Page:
Younger officers to take charge of combat operations
The Supreme Court upheld the "Command and Exit" policy for the promotion of officers in the army. The army had introduced the "Command and Exit" policy in 2009, which was struck down by the Armed Forces Tribunal. The SC ruling will pave the way for reducing the average age of Indian Colonels which stands at 41 years presently, as against 37 years for Pakistan/China.
The Army Headquarters in 2009 had adopted the Command and Exit policy, under which officers of the rank of Colonel and above in the infantry and artillery wings of the army were given preference in promotion. It was introduced to reduce the average age of colonels and brigade commanders and to bring greater operational efficiency. This was done on the Kargil Review Committee's recommendation.
A group of 200 serving and retired army officers had challenged the army's "Command and Exit" policy. The policy provided greater vacancies to the artillery and infantry wings of the army; thus, stunting opportunities for officers from other wings. The promotion policy of officers of the rank of Colonel, Brigadier, Major General and Lieutenant General was questioned as violative of the right to equality.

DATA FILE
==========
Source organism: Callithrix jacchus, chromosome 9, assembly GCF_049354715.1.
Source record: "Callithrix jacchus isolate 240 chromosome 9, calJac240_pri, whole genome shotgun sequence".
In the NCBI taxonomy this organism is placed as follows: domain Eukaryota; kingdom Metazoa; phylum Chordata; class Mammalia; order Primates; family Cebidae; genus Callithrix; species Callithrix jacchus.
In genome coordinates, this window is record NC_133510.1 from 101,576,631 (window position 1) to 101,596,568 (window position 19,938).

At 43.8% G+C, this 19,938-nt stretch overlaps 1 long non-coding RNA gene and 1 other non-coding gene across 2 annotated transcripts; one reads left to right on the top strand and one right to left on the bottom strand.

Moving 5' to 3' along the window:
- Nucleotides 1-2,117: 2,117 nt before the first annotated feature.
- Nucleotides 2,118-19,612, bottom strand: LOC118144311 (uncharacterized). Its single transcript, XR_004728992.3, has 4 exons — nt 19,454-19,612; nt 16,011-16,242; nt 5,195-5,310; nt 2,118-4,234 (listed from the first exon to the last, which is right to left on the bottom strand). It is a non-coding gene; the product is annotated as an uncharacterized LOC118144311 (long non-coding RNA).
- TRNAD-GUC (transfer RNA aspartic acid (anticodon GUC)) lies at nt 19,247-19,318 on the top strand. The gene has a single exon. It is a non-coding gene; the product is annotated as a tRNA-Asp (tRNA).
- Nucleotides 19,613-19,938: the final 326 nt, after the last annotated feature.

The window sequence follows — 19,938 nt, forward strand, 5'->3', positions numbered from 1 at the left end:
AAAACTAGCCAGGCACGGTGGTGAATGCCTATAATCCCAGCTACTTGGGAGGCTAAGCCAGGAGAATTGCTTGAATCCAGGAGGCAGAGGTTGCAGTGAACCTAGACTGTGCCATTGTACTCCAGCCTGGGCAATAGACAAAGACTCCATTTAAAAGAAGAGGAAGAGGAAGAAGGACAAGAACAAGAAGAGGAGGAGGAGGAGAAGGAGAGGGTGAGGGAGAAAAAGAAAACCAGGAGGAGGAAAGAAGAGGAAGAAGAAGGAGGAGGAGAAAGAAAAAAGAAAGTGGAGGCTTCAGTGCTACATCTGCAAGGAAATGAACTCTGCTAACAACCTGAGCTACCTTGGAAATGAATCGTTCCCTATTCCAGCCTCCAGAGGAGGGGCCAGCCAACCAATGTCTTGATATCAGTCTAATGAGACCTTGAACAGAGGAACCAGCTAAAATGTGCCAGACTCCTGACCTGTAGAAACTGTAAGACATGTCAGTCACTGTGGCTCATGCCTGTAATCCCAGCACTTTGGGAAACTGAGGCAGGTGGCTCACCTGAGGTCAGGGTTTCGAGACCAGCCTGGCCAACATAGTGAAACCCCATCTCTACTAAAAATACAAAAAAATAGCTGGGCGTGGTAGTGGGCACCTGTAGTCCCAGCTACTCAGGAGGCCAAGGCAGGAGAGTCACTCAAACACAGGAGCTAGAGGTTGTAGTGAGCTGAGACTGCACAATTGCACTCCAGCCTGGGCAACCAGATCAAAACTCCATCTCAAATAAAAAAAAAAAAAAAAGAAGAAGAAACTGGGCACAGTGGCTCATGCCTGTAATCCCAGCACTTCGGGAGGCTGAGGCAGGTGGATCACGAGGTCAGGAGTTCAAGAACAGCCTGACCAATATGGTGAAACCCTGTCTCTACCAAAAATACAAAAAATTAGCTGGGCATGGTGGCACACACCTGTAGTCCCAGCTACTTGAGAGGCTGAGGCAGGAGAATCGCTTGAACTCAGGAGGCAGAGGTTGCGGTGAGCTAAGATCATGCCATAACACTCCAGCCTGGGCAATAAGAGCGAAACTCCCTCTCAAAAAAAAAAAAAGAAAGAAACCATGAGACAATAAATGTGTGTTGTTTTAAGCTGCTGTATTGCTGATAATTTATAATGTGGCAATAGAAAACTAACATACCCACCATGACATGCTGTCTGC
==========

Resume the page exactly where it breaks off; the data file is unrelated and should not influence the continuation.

According to an estimate, because of the command and exit policy 3 in 5 Lieutenant Colonels can become Colonels in the infantry as against less than 3 in 10 in other wings.
The Armed Forces Tribunal (AFT) or the internal court of the army had declared the "Command and Exit" policy as invalid. The AFT accepted the arguments of the group challenging the discriminatory nature of the policy and its violations of right to equality provided under Article 14 of the Indian Constitution. However, the government filed an appeal in the Supreme Court.
The divide over the command and exit policy of the army spilled over to social media. The 2 groups- one supporting the policy, mainly comprised of infantry and artillery units, and another opposing the policy were engaged in a war of words through messaging apps. This bitterness and distrust among the armed personnel risked spilling over into the field where cooperation is a must.
The Supreme Court asked the Indian Army to clarify its batch parity promotion policy in different wings - combat, support and services. The Apex Court was hearing a petition filed by the government against the AFTs' annulling of the "Command and Exit" policy. The opponents of the policy had submitted that in the recent promotions 14 out of 16 Lieutenant Generals were from infantry.
The Supreme Court has however, asked the government to create 141 additional vacancies for the promotion of combat support units to address the grievances of the non-infantry and non-artillery wing.